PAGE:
Bard on the Beach 2009 Dramas: Othello & Richard II

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DAN ON OTHELLO

I was fortunately blessed with the opportunity to take in a few of the performances at this year’s Bard on the Beach festival, making its twentieth year run in Vancouver’s Vanier Park. Once again the background setting for the night was picturesque; the epic Kits Beach with a view overlooking the Northshore Mountains and the vast ocean with the many cargo ships littering the horizon.  

The play for the night was a bit of a switch-of-pace from the previous night’s performance, as I was seeing Othello, one of Shakespeare’s many devastating tragedies. Unfortunately, I must admit that my references of the play were a bit rusty and I once again leveraged the festival program to refresh my memory of the tale. Even worse is my recollection isn’t even credited to that of Shakespeare, or reading the play while growing up, but instead the Hollywood adaptation film ‘O’ starring Mekhi Phifer, Josh Hartnett and Julia Stiles. A tragedy in itself! 

After a quick read of the program and a brief discussion with the adorable woman sitting beside me the show opened with a brief introduction from the Artistic Director, Christopher Gaze. He welcomed everyone once again to another groundbreaking year for Bard on the Beach. To his thanks, the four running shows have been selling out, with the rest of this month booked solid; a definite plus for the arts during this economic downtown (I just couldn’t resist – everyone’s saying it). 

I must fully admit when the show opened I was a bit nervous that I wouldn’t like this play as much as the Comedy of Errors, for the simple fact of not necessarily understanding the dialogue, or missing out on the ability to laugh and connect with the characters. After five minutes of the actor portrayals I was hooked, deeply involved with each player as their characters evolved and emotions heightened.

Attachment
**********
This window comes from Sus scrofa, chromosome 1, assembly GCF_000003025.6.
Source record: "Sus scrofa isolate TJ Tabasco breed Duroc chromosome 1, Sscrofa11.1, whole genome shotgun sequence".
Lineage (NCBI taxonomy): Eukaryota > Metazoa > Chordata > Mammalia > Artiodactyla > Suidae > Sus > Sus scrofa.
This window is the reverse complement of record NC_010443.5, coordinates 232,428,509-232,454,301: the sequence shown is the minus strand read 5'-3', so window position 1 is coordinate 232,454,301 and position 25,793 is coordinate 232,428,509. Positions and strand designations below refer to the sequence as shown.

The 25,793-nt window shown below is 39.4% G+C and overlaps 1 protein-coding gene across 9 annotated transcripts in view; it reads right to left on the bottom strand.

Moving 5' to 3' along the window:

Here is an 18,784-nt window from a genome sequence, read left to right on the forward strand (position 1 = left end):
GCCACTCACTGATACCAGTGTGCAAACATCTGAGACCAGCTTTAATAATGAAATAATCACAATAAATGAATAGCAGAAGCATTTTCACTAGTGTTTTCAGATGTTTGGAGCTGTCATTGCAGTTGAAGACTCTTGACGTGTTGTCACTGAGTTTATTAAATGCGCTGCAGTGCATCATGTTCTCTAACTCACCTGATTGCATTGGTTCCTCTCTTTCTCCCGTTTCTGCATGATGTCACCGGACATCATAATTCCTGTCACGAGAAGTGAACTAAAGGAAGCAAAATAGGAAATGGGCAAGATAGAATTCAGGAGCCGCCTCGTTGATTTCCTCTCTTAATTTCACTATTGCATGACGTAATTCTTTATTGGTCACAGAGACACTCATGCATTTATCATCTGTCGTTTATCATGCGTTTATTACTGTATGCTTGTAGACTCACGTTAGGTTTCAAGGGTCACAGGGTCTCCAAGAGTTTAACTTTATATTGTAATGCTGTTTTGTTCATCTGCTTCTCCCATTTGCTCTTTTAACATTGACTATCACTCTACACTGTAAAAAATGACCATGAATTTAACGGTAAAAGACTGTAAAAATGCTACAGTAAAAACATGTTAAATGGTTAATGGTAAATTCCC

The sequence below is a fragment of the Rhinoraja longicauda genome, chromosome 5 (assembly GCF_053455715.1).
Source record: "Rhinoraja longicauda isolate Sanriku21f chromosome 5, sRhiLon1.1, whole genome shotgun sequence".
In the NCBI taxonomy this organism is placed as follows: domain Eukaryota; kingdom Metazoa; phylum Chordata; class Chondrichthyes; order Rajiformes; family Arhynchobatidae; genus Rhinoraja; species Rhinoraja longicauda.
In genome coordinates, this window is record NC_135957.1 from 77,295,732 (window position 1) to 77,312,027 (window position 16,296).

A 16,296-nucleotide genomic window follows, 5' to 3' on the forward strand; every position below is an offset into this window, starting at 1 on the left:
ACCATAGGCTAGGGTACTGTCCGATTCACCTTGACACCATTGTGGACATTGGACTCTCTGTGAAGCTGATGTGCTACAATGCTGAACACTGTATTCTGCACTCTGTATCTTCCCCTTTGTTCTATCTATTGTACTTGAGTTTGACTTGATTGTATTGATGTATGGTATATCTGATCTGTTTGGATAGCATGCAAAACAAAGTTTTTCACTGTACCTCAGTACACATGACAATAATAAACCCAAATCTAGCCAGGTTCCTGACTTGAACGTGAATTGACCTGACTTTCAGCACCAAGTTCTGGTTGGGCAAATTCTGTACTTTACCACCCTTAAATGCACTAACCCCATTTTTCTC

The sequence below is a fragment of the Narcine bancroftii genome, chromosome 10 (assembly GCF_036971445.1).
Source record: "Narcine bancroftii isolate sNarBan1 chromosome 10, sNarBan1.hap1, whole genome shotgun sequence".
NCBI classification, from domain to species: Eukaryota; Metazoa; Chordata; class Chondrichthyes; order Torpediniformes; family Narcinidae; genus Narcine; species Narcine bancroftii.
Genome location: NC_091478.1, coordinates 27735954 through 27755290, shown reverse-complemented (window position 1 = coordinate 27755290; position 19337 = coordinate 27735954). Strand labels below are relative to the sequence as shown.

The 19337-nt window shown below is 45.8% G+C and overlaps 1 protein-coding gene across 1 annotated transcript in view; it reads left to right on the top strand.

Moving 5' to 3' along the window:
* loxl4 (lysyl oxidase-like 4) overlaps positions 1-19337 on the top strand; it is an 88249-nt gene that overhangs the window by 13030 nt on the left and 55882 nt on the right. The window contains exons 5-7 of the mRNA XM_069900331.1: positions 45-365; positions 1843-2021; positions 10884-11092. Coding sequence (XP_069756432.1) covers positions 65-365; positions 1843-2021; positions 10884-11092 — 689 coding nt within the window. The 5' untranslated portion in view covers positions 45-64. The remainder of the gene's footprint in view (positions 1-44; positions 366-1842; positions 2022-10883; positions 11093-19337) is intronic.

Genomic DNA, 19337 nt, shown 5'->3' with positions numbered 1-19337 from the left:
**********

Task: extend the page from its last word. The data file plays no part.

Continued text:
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Photo by David Cooper

During the intermission I was thankful for the simple break from intensity, as each performer truly had the audience on the edge of their seats. Michael Blake as Othello and Bob Frazer as Iago, simply put, were legendary. So true were they in their abilities that I honestly felt these men’s strife and tribulations. No one could have convinced me otherwise that these two men weren’t truly experiencing the emotions they were emitting. Just plain damn brilliant. Let me not forget Naomi Wright as Desdemona, nor Jennifer Lines as Emilia. The deepest of friendships bonded these two female characters on stage, and when tragedy struck Desdemona, at the first doubts cast towards her by Othello, I honestly believe Lines (as Emilia) was shedding real tears while consoling her confident. Unreal acting made this production truly spectacular. Sweat, tears and fake blood spared none; the experience has yet to be rivaled by any performance I’ve seen in the past at the Bard.